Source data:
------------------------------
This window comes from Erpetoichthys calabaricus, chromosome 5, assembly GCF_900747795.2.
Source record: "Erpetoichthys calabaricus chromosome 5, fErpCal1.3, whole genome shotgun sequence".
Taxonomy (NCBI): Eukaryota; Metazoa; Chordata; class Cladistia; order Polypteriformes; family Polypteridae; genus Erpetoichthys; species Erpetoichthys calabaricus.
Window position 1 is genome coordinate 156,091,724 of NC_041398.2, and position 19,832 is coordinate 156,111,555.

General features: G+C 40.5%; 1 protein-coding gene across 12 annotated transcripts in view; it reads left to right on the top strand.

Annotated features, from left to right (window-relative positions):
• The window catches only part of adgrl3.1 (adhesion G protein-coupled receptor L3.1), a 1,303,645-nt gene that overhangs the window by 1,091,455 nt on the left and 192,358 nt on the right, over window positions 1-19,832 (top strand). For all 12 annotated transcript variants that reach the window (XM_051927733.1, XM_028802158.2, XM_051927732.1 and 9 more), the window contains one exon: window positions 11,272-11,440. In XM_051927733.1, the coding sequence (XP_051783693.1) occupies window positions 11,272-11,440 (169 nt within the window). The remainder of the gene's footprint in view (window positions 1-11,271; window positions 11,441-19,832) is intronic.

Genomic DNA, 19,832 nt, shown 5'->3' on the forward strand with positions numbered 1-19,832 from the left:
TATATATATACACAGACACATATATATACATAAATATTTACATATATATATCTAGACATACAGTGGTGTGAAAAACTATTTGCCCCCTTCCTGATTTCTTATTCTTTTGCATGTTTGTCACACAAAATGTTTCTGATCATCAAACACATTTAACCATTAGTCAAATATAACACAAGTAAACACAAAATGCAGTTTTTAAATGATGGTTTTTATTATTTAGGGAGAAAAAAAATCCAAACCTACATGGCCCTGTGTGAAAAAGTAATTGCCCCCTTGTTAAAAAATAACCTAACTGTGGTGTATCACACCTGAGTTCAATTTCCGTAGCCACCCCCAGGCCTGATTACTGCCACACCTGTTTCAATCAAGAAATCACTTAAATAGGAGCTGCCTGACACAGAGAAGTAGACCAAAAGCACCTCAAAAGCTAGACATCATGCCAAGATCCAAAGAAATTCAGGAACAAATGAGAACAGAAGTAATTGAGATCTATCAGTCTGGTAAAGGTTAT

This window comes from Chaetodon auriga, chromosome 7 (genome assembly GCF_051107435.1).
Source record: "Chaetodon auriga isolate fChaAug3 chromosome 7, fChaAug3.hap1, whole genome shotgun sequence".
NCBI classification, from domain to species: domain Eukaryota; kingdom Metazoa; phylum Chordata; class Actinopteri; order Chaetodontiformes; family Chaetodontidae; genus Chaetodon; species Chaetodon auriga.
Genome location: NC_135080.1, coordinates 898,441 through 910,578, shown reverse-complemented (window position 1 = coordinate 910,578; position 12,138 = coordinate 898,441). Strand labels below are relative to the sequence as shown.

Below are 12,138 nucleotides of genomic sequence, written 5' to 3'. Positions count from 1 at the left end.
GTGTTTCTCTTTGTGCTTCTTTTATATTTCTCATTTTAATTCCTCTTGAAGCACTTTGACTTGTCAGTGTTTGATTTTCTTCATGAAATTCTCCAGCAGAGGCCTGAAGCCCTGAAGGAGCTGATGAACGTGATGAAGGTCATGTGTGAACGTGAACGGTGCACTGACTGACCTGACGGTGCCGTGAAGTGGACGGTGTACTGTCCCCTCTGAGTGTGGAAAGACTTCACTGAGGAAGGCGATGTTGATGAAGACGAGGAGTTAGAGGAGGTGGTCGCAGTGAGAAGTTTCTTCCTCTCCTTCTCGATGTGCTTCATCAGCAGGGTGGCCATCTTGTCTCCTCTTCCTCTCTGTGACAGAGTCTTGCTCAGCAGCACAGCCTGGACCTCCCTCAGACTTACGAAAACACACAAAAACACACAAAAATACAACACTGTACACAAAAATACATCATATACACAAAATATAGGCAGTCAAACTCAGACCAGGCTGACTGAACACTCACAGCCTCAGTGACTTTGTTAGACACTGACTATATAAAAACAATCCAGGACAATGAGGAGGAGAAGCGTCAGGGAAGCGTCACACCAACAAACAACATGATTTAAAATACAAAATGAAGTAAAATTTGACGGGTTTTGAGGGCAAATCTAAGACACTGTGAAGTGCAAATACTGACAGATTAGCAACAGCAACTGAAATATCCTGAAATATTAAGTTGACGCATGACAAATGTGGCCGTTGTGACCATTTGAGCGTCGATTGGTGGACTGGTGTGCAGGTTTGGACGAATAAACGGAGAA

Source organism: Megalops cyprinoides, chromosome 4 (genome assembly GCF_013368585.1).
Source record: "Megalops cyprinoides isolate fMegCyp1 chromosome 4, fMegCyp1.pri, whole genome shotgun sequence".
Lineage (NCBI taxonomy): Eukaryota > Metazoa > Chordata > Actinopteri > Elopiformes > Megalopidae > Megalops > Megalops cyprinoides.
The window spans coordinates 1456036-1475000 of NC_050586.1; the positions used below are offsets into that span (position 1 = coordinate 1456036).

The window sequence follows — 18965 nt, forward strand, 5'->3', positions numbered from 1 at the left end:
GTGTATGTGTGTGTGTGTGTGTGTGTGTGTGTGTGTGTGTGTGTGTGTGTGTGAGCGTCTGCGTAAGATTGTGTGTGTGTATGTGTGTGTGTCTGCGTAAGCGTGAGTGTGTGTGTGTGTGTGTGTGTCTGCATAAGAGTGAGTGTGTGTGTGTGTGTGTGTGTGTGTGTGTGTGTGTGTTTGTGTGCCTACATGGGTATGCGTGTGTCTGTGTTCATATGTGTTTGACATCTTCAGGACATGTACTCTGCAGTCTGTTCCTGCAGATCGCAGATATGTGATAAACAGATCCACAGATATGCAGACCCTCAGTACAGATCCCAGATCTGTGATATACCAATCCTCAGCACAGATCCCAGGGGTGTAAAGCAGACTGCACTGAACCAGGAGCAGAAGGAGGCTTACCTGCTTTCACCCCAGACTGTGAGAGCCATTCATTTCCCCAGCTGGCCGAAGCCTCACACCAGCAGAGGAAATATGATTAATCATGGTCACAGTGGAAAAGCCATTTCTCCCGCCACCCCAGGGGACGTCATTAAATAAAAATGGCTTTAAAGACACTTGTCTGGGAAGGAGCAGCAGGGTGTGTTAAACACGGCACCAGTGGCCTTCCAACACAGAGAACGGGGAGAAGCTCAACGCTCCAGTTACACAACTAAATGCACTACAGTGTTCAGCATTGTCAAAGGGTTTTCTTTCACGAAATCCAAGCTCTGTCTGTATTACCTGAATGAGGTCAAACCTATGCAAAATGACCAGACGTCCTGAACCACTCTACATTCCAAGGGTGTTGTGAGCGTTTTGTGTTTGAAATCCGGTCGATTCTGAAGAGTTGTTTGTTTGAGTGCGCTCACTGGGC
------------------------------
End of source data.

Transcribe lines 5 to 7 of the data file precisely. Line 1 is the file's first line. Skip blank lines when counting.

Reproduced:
General features: G+C 40.5%; 1 protein-coding gene across 12 annotated transcripts in view; it reads left to right on the top strand.

Annotated features, from left to right (window-relative positions):
• The window catches only part of adgrl3.1 (adhesion G protein-coupled receptor L3.1), a 1,303,645-nt gene that overhangs the window by 1,091,455 nt on the left and 192,358 nt on the right, over window positions 1-19,832 (top strand). For all 12 annotated transcript variants that reach the window (XM_051927733.1, XM_028802158.2, XM_051927732.1 and 9 more), the window contains one exon: window positions 11,272-11,440. In XM_051927733.1, the coding sequence (XP_051783693.1) occupies window positions 11,272-11,440 (169 nt within the window). The remainder of the gene's footprint in view (window positions 1-11,271; window positions 11,441-19,832) is intronic.